Inflation woes? You could save on home and car insurance
- Credit: Getty Images/iStockphoto
As Russia plays hard ball with its gas supplies, turning them on and off in the manner of an irrational Bond baddie, so the forthcoming fuel price increases, a direct result of Russia’s actions, are a source of worry for millions of people across the UK.
Russia’s unwarranted invasion of Ukraine has already contributed to the higher costs of various items being passed on to consumers and businesses alike.
For instance, the UK and European insurance industry has taken an unexpected, conflict-induced hit, ostensibly because it is prohibited from providing different forms of insurance cover to businesses involved in Russian-related activities. The impact of the losses caused as a consequence has been absorbed by insurers as well as businesses and consumers.
Ultimately, consumers see the impact when their renewal home insurance notice drops through the letterbox or into their email inbox, but it’s not just Russian aggression that is to blame for a surge in home insurance costs this year; there are at least three other major causes.
According to online personal finance website Moneymapp, the new year began with an unwelcome surge in home insurance costs which saw average premiums rising by more than 9%. But why did this happen?
Ken Carter, head of insurance services at Moneymapp, explains that following the introduction of new rules by the Financial Conduct Authority (FCA) in January, insurance companies could no longer offer new customers price incentives while excluding renewing customers from the same deals.
“The FCA found that insurers were regularly offering below-cost prices in order to attract new customers who they believed would not switch to different firms in the future and eventually would pay more,” says Mr Carter.
The FCA acknowledged that their new rules meant that insurers were "unlikely to offer unsustainably low-priced deals to some customers," which is precisely what has happened, particularly to the over 50s demographic. Homeowners in this age group witnessed a price hike of almost 6% in 2021 and a further 11% increase in January 2022.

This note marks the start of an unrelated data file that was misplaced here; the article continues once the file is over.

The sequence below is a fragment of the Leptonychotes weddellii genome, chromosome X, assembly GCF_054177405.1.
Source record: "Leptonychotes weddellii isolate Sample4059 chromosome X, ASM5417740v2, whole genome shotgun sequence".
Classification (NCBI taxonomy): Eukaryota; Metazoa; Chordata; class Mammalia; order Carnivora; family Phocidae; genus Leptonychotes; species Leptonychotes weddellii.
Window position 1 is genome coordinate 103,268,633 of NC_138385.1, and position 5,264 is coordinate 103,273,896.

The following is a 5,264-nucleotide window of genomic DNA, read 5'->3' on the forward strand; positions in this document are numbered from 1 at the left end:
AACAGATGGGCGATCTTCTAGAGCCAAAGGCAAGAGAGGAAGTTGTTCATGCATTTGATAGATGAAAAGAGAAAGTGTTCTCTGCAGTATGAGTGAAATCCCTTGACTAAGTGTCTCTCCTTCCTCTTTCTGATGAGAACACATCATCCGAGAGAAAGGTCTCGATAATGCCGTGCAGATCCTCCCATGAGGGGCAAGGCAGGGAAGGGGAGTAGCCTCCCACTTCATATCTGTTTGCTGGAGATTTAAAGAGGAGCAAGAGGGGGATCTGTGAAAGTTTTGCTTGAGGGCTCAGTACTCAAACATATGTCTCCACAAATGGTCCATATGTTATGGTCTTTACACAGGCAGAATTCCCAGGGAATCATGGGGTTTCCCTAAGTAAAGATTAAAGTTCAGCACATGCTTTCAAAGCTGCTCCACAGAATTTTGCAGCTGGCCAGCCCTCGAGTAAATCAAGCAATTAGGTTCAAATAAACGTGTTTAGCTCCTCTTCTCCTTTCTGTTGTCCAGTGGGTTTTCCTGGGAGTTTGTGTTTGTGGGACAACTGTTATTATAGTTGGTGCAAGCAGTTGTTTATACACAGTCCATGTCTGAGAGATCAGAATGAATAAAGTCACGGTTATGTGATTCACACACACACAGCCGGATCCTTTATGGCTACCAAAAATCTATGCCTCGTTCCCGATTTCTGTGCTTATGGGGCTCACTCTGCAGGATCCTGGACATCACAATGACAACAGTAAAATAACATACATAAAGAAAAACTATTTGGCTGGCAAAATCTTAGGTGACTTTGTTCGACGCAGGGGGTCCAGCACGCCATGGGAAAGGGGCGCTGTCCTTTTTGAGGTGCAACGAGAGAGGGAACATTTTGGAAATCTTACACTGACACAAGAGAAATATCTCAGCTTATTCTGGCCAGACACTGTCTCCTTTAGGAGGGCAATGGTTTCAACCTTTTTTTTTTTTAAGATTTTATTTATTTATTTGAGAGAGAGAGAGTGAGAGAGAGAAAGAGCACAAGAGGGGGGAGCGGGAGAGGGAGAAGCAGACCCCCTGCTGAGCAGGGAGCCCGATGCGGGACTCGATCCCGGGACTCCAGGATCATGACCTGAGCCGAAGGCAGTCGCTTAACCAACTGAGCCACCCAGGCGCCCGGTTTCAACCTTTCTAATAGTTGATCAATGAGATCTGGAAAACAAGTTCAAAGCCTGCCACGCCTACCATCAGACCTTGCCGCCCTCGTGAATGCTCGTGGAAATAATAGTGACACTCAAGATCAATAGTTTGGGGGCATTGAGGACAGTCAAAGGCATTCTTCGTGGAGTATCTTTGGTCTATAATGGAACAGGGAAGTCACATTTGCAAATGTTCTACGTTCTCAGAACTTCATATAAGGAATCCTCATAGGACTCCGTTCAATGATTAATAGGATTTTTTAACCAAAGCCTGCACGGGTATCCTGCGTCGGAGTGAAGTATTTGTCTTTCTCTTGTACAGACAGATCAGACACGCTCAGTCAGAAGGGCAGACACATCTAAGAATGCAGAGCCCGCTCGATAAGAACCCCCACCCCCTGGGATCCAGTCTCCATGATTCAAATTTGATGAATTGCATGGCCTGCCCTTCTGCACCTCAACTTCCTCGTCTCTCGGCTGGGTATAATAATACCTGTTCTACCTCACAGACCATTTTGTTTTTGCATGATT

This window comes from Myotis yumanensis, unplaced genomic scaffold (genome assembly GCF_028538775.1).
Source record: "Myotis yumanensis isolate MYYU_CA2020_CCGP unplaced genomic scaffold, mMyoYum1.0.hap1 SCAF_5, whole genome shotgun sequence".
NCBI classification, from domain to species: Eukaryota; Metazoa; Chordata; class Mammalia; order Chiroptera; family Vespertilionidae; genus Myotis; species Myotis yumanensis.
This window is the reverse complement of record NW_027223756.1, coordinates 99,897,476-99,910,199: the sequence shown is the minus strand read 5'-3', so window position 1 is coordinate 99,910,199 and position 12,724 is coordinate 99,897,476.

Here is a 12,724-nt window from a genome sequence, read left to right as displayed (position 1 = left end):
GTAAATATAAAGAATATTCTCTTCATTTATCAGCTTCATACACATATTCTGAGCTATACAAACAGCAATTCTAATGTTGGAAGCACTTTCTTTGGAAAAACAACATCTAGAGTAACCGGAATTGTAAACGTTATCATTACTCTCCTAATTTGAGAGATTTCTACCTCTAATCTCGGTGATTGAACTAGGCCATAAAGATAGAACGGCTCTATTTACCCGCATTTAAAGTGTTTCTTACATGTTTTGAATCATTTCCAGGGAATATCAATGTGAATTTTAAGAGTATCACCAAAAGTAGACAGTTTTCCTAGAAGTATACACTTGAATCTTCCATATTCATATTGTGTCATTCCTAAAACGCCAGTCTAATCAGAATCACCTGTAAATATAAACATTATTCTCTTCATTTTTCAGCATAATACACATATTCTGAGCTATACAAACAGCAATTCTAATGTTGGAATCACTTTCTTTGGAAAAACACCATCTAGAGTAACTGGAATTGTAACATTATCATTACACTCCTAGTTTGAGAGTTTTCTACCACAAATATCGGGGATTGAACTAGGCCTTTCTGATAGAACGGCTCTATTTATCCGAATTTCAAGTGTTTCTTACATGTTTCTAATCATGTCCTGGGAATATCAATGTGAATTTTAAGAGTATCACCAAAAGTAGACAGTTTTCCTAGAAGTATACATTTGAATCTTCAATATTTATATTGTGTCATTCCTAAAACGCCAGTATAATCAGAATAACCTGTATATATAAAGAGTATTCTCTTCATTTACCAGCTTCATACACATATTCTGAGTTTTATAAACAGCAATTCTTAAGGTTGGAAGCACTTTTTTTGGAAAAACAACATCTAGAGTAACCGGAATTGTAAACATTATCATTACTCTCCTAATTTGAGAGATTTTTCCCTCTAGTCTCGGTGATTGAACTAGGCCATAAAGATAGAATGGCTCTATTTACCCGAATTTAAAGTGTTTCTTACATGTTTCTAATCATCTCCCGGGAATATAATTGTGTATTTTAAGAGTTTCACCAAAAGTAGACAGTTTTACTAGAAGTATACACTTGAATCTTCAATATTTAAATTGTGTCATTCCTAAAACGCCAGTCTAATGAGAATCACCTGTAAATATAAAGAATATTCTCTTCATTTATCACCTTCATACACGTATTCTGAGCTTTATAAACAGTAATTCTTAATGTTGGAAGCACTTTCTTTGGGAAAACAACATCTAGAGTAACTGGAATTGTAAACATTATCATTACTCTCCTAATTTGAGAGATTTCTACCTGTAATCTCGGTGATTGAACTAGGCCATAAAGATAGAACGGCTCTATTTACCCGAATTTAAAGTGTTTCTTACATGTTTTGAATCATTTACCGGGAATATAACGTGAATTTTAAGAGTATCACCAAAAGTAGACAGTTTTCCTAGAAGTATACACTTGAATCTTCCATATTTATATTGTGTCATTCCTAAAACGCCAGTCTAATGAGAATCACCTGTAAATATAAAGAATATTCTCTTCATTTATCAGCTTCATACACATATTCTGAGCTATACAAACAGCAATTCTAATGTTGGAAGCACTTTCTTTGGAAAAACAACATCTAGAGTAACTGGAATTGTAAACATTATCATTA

- 1 Molly-Mae Hague announces pregnancy in adorable Instagram video
- 2 Have your say on plans to redevelop The Forum in Stevenage
- 3 Multiple homes burgled in Letchworth
- 4 Two arrests made in connection with Stevenage brawl
- 5 Stevenage Railway Station: Normal train service resumes after major repairs
- 6 Chocolates sold at Tesco stores recalled after health risk discovered
- 7 Possible changes to bin collections in North Herts
- 8 Letchworth pond tested and fish removed after animals found dead
- 9 Baby Asian elephant calf named 'Queen' at ZSL Whipsnade Zoo
- 10 Man reportedly 'exposed himself' in front of 14-year-old girl on Thameslink train
While Russian aggression and new FCA rules designed to protect customers account for a significant proportion of the surge in home insurance costs, the unwelcome appearance of inflation has also played a meaningful part.
Insurance companies have noted that rebuilding and repair costs have risen much faster than the official rate of inflation in several countries. Building material and labour costs have swollen because there is a worldwide, post-pandemic shortage of both.
A fourth factor which continues to have a huge influence upon insurance costs is the recurrence of natural disasters such as the recent flooding in Pakistan which put almost a third of the country under water.
Other, weather-related catastrophes include the unprecedented flooding in eastern Australia earlier this year, while the USA has witnessed some of the fiercest tornadoes in recent history. The aftermath of drought and wildfires in southern Europe also caused insurance costs to rise and ultimately, it is the consumer who picks up a part of this global bill.
“When compared with the first half of 2021, global insurance losses caused by storms, flooding and earthquakes was around $45 billion lower in 2022, but once we add the combination of new FCA rules, Russia’s invasion of Ukraine and rampant inflation, it’s clear why premiums are rising for UK consumers – whether they’re buying car or home insurance,” says Ken Carter.
“Fortunately, the internet is an extremely useful tool for people determined to save money, irrespective of what they’re buying online – and the same applies to insurance. The insurance market is incredibly competitive and consumers can shave hundreds of pounds off their home or car insurance even though premiums have risen,” he adds.
Indeed, the latest figures published by Moneymapp reveal that by comparing the insurance premiums from more than 100 different insurers (the work is done for you by Moneymapp), visitors to the site can save a whopping £319 on their car insurance costs and an average of £146 on their home insurance.
The new FCA rules are not going to change, nor is there any sign of Russia tempering its military action. Inflation will be with us for another couple of years and natural disasters will, sadly, continue to occur. Given this rather miserable scenario, saving money on your annual insurance costs will at least provide some respite from the gloom.